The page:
Dwight Eisenhower was president when the United States first devised plans for an embargo against the small island nation of Cuba, just 90 miles off the coast of Florida.
Nine presidents later, this country has begun to take baby steps toward correcting an economic policy toward Fidel Castro's government that has been ineffective at best and, by many accounts, a total failure.
In the beginning, as Cuban exiles flooded to U.S. shores and the revolutionary government took over the assets of American companies there, it perhaps made sense that trade embargos were appropriate tools to put pressure on a regime that had embraced communism and had begun to oppress the people it claimed to have liberated.
But as the years passed, and especially after the end of the Cold War, it became fairly obvious that the American boycott of this tiny country was a policy driven more by political allegiance to the anti-Castro Cuban-American community in Florida than a solid foreign policy decision that made sense for either nation.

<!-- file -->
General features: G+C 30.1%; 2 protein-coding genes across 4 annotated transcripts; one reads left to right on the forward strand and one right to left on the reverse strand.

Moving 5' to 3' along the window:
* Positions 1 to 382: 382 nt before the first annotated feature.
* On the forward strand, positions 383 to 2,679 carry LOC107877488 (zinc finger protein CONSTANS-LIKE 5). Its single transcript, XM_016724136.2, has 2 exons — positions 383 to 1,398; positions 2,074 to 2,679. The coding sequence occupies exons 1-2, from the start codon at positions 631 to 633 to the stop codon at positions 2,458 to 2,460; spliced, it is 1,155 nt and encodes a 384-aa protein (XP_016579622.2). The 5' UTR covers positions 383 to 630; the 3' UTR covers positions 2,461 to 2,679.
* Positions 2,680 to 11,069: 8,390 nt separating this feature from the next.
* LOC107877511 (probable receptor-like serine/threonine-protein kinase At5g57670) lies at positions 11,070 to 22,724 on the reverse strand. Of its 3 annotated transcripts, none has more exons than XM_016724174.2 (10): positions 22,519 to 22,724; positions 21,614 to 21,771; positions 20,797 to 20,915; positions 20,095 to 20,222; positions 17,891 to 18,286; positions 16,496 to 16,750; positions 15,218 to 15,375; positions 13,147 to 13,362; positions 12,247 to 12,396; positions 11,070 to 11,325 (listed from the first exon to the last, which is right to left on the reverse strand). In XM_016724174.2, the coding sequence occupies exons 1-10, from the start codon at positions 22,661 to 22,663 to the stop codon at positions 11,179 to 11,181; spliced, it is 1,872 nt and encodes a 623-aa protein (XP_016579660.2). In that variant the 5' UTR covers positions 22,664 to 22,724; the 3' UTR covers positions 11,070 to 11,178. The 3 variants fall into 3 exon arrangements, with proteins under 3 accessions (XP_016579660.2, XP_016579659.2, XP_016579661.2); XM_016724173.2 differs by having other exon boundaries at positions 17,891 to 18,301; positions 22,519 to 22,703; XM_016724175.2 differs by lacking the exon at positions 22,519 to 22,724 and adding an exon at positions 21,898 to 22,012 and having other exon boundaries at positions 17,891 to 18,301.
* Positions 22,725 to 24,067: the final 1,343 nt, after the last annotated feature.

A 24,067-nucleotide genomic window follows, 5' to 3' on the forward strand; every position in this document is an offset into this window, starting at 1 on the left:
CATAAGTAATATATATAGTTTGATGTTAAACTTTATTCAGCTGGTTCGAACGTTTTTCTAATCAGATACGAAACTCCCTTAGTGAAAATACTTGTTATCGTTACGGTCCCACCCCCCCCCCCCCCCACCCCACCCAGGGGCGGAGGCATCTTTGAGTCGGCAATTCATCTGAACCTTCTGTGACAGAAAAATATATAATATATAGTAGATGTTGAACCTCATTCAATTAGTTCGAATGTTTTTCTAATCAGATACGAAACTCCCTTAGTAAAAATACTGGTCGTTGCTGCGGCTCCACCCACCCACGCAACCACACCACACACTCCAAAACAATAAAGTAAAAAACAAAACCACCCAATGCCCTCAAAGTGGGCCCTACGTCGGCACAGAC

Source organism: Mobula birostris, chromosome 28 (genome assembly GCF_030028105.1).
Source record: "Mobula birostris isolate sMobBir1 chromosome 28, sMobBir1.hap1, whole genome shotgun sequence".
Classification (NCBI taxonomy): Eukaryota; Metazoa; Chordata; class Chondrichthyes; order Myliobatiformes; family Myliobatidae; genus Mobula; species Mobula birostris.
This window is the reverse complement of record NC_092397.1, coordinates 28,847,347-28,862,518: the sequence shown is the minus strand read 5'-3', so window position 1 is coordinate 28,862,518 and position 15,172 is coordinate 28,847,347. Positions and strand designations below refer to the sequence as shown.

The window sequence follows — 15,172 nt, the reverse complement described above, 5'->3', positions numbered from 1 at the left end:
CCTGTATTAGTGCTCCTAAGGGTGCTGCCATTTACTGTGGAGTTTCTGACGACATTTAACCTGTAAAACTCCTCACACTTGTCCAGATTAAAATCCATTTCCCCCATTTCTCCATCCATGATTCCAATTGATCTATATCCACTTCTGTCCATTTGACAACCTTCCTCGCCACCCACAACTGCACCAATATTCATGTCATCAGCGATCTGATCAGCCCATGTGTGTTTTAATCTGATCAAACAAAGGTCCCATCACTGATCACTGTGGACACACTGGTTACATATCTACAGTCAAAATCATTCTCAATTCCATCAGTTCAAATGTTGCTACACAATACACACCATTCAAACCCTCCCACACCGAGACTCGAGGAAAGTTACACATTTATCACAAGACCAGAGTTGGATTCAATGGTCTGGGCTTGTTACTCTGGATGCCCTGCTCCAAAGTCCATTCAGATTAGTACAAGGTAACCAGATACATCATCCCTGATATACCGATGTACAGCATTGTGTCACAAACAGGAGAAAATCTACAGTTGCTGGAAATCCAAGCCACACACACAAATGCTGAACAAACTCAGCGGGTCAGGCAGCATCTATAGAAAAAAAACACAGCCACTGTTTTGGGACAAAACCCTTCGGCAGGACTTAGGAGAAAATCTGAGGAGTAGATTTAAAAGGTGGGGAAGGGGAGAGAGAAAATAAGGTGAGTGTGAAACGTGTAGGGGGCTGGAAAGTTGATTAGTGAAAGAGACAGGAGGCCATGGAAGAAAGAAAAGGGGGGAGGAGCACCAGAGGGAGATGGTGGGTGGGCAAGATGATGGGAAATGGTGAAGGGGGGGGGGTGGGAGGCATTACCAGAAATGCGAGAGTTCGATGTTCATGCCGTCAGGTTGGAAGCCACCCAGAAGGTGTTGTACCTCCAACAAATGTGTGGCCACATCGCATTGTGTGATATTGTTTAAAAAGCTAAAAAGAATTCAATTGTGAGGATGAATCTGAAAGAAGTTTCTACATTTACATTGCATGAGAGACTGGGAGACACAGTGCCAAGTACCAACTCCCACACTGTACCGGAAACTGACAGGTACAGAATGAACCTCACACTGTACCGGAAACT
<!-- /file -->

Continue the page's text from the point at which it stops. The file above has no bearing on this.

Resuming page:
President Barack Obama announced earlier this year that he would ease restrictions on air travel to Cuba and money transfers for people who have family there. The administration also wants to renew talks regarding legal immigration from the island.
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